Jesus certainly practiced what He preached.
Mark 9 records the disciples arguing over which of them was the greatest.
Sitting down, Jesus called the Twelve and said, “If anyone wants to be first, he must be the very last, and the servant of all.”
Throughout His ministry, Jesus exhibited servanthood, but never more than on the night He was betrayed:
It was just before the Passover Feast. Jesus knew that the time had come for him to leave this world and go to the Father. Having loved his own who were in the world, he now showed them the full extent of his love (John 13:1).
Jesus is going to be arrested, unjustly condemned and cruelly executed within hours. He had every right to think of His own physical and emotional needs and expect His disciples to minister to Him. Instead, He stripped down to His tunic and washed the feet of the man who would soon betray Him, the man who would deny Him three times, and the ten others who would desert Him in His hour of need.
How could Jesus possibly do this? The key is that “Jesus knew that the Father had put all things under His power.” Jesus knew who He was. He didn’t have to prove His power and authority by demanding honor and praise from men. He knew He was the very Son of God and that performing menial tasks—like washing dirty feet—didn’t change His status. It takes power to be a servant; strength to be gentle. (A powerless person doesn’t serve but subjugates himself.) And Jesus proved to be a powerful servant as Paul writes:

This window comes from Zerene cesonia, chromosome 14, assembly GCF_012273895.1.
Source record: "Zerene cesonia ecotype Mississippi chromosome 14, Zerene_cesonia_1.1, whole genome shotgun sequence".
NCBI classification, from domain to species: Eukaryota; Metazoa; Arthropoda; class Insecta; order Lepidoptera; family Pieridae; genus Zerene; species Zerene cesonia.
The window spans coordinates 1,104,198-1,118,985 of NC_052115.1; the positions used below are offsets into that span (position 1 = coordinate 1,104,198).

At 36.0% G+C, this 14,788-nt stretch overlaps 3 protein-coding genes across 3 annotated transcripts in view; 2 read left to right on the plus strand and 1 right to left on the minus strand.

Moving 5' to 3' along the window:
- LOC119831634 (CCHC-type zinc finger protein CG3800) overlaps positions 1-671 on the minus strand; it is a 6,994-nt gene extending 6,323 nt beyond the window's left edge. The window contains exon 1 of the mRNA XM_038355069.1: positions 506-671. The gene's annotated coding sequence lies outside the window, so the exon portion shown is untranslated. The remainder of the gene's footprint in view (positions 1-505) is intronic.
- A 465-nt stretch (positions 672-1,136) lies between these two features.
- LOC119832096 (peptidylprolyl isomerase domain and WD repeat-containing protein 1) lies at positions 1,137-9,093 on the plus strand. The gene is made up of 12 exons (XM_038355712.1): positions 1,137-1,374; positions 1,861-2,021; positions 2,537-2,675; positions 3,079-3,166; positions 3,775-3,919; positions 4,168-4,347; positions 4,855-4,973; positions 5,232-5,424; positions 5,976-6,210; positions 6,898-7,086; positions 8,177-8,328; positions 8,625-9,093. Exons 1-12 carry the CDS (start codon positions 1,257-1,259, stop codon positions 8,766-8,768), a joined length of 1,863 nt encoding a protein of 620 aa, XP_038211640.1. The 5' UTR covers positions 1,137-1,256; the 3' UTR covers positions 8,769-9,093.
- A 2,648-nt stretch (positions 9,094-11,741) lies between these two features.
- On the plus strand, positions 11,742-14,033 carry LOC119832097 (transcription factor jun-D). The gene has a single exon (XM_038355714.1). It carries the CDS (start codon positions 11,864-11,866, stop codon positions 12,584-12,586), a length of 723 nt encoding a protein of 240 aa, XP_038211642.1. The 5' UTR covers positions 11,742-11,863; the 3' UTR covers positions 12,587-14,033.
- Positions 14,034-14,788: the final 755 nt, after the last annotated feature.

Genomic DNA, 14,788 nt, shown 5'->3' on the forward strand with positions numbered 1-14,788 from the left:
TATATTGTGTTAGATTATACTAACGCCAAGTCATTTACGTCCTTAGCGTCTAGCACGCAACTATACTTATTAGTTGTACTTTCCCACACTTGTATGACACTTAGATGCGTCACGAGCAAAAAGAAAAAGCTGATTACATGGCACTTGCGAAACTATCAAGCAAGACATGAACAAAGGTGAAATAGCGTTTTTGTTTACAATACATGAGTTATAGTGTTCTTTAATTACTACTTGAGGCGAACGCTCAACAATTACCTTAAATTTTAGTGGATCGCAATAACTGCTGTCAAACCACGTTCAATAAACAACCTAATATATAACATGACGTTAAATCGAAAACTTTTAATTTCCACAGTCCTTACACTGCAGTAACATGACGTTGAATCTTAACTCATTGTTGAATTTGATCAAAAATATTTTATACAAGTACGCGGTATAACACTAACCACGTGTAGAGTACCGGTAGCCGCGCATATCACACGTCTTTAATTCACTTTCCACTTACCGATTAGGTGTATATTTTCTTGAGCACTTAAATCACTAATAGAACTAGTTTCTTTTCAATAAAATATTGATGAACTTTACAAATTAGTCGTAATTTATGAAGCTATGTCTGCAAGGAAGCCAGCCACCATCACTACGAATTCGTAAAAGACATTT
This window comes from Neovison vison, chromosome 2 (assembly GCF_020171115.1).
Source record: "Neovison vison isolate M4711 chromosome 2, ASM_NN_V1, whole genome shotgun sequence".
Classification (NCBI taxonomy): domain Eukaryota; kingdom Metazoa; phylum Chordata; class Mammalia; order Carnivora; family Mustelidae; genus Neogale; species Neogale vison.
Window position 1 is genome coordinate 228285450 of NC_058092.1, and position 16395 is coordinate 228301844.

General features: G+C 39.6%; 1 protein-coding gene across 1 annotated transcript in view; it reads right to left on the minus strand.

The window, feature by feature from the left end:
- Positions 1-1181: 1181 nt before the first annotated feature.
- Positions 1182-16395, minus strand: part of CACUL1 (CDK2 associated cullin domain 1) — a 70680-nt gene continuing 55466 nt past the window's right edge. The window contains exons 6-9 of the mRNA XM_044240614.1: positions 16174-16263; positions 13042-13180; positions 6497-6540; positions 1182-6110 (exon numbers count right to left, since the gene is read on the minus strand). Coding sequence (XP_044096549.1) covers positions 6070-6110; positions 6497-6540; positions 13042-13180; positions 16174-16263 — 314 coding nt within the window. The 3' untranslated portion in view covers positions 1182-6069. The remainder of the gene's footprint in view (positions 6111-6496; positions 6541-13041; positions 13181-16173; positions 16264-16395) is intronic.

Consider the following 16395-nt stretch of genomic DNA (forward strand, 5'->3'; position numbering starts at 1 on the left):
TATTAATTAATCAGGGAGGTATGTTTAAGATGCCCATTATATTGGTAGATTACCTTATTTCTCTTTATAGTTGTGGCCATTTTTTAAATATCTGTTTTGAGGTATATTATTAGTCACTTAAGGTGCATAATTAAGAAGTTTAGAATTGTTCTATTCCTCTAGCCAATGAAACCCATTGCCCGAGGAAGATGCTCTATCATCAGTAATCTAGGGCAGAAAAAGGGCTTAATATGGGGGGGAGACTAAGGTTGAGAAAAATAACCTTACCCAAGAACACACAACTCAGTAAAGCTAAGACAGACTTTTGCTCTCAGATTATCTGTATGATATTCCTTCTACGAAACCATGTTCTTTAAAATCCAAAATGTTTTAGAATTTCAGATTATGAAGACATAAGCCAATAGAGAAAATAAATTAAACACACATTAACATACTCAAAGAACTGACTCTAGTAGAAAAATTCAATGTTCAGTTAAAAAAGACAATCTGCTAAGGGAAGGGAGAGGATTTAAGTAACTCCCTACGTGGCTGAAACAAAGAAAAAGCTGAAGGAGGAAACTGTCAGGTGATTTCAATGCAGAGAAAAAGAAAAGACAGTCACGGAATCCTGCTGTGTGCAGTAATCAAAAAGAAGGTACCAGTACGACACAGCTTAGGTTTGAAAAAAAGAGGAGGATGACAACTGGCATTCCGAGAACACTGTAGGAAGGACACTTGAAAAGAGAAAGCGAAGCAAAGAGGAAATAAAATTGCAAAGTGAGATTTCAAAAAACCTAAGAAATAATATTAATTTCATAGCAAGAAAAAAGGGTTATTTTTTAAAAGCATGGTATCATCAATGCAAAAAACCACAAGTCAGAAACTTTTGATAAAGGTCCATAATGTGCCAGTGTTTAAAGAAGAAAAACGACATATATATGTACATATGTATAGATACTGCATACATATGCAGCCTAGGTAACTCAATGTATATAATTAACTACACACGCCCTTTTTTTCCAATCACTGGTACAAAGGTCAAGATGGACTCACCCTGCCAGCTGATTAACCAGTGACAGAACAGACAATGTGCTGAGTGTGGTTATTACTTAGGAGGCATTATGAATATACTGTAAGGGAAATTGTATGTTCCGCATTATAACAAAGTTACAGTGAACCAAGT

[Jesus] made himself nothing by taking the very nature of a servant . . . becoming obedient to death—even death on a cross! (Philippians 2:7-8).
If we are trying to prove our value or status, it will be difficult to truly serve. But if we believe we the Father’s beloved children, it will be easier to serve, since we have nothing to prove.
Copyright © James N. Watkins
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